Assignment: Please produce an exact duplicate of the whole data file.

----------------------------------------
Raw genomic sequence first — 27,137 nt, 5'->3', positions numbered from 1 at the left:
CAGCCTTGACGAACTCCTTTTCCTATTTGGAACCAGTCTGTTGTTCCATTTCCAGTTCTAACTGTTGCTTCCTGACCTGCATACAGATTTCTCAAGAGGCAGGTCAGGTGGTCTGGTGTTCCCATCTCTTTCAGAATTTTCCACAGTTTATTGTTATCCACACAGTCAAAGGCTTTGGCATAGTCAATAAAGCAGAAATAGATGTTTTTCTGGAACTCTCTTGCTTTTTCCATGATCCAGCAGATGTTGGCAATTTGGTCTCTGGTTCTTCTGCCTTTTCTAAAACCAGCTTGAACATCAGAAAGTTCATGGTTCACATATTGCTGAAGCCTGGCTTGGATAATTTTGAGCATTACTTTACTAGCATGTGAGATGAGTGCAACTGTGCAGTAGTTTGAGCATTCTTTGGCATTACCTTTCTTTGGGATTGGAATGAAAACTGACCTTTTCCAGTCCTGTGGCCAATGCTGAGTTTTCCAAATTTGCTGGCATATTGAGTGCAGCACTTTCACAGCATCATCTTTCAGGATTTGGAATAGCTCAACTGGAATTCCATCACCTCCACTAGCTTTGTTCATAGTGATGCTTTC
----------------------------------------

Raw genomic sequence first — 27,137 nt, 5'->3', positions numbered from 1 at the left:
CAGCCTTGACGAACTCCTTTTCCTATTTGGAACCAGTCTGTTGTTCCATTTCCAGTTCTAACTGTTGCTTCCTGACCTGCATACAGATTTCTCAAGAGGCAGGTCAGGTGGTCTGGTGTTCCCATCTCTTTCAGAATTTTCCACAGTTTATTGTTATCCACACAGTCAAAGGCTTTGGCATAGTCAATAAAGCAGAAATAGATGTTTTTCTGGAACTCTCTTGCTTTTTCCATGATCCAGCAGATGTTGGCAATTTGGTCTCTGGTTCTTCTGCCTTTTCTAAAACCAGCTTGAACATCAGAAAGTTCATGGTTCACATATTGCTGAAGCCTGGCTTGGATAATTTTGAGCATTACTTTACTAGCATGTGAGATGAGTGCAACTGTGCAGTAGTTTGAGCATTCTTTGGCATTACCTTTCTTTGGGATTGGAATGAAAACTGACCTTTTCCAGTCCTGTGGCCAATGCTGAGTTTTCCAAATTTGCTGGCATATTGAGTGCAGCACTTTCACAGCATCATCTTTCAGGATTTGGAATAGCTCAACTGGAATTCCATCACCTCCACTAGCTTTGTTCATAGTGATGCTTTC